Last week I shared some of the . So this week I wanted to share with you some of my favorite charts of 2020.
This is an excerpt from my 2020 End of Year Special Report. The charts made the list either because they were something completely new or just super interesting (to me at least!) …or indeed ones that helped illuminate some of the key developments across macro and markets.
As a note on formatting, I have included a quote and the date from the original report in which the charts appeared (to help provide some context for why the chart originally appeared, and my thoughts at the time).
Hope you enjoy!
1. Central Bank Balance Sheets: This one was helpful in laying bare the clear pivot in global QE (albeit this only shows the big 3 i.e. Fed, BOJ, ECB, while this year saw dozens of other central banks starting their own programs). It also laid down a clear linkage to , and thus a key fundamental reason to be bullish.
“Aside from interest rates, balance sheets are likely to come into focus as those at and near the ZLB figure out the rock and the hard place of NIRP vs more APPs. The Fed already has QE lite, and could do a twist and/or cease MBS runoff to help push mortgage rates down (a more direct transmission to the consumer). Already the policy pivot last year saw a reversal of the brief contraction in balance sheets,” (6 March 2020)
2. Global Equities Country Breadth: This was one of those “wow charts”, it was just plain interesting due to the extreme movement in the indicator. But also extremely useful in helping fill out the bullish case for global equities.
“The number of countries making new 52 week lows at 58 (70 countries covered) is only matched by the depths of the GFC” (13 March 2020)
3. Money Market Fund AUM (aka dry powder): This pair of charts showing basically cash holdings (AUM in money market funds) was really interesting, especially when considered alongside the massive spike in personal savings rates across the globe as people in lockdown stopped spending and either at least kept receiving their pay check or got topped up by the various fiscal policy “economic life support” measures. At the time it led me to quip the term “quarantined cash”, and I think this will be an important background feature as we head into the recovery as a source of fuel for a resurgence in consumer spending… “roaring 20’s” anyone?
“Cash allocations have shot up to near decade highs, and money market funds have made new record highs in AUM… Looks to me like there is a fair amount of dry powder both in portfolios and consumer bank accounts.” (8 May 2020)
4. Small Caps—Market Cap Weighting: An intriguing chart, this one shows the market cap weighting of the small cap index as a proportion of the (total market). At the low point it got to a 42-year low. This turned out to be a good contrarian buying signal (which lined up with a few other things like (relative) valuations, flows, and implied allocations).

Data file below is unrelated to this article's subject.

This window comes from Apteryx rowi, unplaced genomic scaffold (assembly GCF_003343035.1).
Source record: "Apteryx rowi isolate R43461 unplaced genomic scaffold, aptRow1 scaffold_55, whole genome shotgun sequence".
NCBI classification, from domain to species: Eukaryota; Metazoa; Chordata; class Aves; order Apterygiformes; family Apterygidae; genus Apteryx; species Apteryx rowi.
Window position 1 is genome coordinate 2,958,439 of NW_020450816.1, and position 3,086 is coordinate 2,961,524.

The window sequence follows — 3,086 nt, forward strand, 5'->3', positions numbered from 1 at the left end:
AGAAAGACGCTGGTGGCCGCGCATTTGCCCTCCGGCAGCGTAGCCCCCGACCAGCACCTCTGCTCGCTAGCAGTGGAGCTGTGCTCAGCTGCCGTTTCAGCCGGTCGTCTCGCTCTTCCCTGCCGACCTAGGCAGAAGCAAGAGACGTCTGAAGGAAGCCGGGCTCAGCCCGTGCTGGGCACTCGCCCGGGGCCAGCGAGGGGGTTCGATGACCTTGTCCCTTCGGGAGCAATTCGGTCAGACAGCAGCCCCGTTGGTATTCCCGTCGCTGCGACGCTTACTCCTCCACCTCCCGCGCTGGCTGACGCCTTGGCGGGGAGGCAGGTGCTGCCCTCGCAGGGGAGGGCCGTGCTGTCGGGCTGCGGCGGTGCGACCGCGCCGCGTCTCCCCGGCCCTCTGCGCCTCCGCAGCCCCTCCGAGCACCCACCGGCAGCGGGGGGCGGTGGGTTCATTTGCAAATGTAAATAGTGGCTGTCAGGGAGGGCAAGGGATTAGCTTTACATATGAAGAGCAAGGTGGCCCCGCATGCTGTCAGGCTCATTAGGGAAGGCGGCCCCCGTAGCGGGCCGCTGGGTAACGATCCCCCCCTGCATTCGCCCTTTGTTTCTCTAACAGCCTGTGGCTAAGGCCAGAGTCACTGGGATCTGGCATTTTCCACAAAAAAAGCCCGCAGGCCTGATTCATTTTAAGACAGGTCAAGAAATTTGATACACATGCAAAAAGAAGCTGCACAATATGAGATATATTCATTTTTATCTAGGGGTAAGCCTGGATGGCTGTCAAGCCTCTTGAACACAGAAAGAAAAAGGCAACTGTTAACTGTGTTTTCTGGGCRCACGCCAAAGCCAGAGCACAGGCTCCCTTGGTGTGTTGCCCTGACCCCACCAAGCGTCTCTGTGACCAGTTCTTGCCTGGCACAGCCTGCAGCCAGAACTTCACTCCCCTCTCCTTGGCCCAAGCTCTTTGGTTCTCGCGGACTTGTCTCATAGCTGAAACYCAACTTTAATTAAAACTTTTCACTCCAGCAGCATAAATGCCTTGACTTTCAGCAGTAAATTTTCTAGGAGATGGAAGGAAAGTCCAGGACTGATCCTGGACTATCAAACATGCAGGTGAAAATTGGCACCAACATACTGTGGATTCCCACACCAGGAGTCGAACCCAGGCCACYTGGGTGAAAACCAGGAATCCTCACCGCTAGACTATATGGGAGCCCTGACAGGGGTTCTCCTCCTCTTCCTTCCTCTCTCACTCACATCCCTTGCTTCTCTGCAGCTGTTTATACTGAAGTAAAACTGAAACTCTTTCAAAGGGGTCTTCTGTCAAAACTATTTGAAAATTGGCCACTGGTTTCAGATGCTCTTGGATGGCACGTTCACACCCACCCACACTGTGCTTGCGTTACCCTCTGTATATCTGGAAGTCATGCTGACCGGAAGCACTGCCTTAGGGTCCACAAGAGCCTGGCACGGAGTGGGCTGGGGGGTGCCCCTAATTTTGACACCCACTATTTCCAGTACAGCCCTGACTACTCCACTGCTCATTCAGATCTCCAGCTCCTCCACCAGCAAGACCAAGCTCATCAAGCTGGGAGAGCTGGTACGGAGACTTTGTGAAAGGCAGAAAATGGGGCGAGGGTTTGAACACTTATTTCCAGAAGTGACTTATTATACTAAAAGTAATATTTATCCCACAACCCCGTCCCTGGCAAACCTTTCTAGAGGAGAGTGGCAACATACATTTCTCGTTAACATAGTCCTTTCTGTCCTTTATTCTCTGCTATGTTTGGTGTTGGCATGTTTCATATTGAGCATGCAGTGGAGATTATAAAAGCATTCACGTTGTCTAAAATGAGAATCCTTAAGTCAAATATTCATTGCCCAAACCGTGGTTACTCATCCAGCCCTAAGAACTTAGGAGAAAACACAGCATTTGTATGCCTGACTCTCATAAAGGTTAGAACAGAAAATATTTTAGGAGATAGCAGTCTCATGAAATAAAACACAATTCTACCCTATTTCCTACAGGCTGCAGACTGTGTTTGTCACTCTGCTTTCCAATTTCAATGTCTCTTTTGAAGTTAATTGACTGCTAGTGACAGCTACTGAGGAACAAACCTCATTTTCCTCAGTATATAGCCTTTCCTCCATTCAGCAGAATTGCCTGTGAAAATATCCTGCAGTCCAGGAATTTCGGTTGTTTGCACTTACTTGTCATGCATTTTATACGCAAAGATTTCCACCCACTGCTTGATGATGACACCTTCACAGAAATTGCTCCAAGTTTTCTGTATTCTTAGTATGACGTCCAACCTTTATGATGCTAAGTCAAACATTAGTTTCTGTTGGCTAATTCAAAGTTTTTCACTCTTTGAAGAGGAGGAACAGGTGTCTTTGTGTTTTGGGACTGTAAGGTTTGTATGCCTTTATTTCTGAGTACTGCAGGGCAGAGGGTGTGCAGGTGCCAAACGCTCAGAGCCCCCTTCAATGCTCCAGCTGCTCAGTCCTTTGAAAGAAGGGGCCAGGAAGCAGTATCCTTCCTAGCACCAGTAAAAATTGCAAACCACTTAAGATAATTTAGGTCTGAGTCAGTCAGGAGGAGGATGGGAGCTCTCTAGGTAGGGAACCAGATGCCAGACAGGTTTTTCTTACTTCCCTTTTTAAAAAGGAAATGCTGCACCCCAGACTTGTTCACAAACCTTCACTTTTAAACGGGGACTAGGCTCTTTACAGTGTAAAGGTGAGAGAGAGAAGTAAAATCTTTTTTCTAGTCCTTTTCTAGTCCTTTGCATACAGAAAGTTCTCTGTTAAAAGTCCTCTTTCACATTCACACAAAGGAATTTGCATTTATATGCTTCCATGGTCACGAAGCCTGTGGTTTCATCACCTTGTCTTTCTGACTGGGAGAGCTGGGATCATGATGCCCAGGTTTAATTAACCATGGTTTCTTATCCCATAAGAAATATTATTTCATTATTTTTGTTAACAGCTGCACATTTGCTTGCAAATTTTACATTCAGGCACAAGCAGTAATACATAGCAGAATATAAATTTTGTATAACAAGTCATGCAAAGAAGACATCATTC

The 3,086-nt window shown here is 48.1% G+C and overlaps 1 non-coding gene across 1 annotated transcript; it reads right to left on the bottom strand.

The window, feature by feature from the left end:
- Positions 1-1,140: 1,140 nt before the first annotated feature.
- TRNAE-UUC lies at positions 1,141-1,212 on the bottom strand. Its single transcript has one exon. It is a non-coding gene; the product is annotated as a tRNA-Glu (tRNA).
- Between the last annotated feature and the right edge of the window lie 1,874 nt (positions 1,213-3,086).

“also worth highlighting is the drop in allocations, and the market cap weighting of small caps falling to a 20 year low I would consider these basically as contrarian indicators, and possible signs of a cyclical bottom” ()
5. Commodities ex-Gold: I like this one because it’s a bit non-obvious. Many people lump in with commodities, and indeed, the term commodities itself can end up oversimplifying an incredibly broad and diverse set of markets. The point of this chart is to differentiate between gold and commodities ex-gold. As it turned out with the rally in gold and collapse in commodities, there ended up being an attractive relative value opportunity as gold left the rest of commodities behind. Not so much now…
“the equal weighted commodities ex-gold index has reached a new relative low against gold – which is a similar patten to what we saw during previous major market bottoms for commodities” (10 Apr 2020)
6. US Value vs Growth (an important distinction): Last but not least is a key division within US value stocks that I believe yields very interesting clues as to the outlook for value vs growth.
“The other side of value vs growth is what you might call “Defensive Value” i e Healthcare, Consumer Staples, and Utilities. Indeed, if you look at the relative performance of this group vs the it certainly has a defensive look to it, and has tended to be a lot more stable against what we might call “Cyclical Value” i e Energy & Financials. Indeed, looking at the relative performance of Cyclical Value vs Defensive Value we can see that it’s been Cyclical Value driving much of the underperformance of overall Value vs Growth” (13 Nov 2020)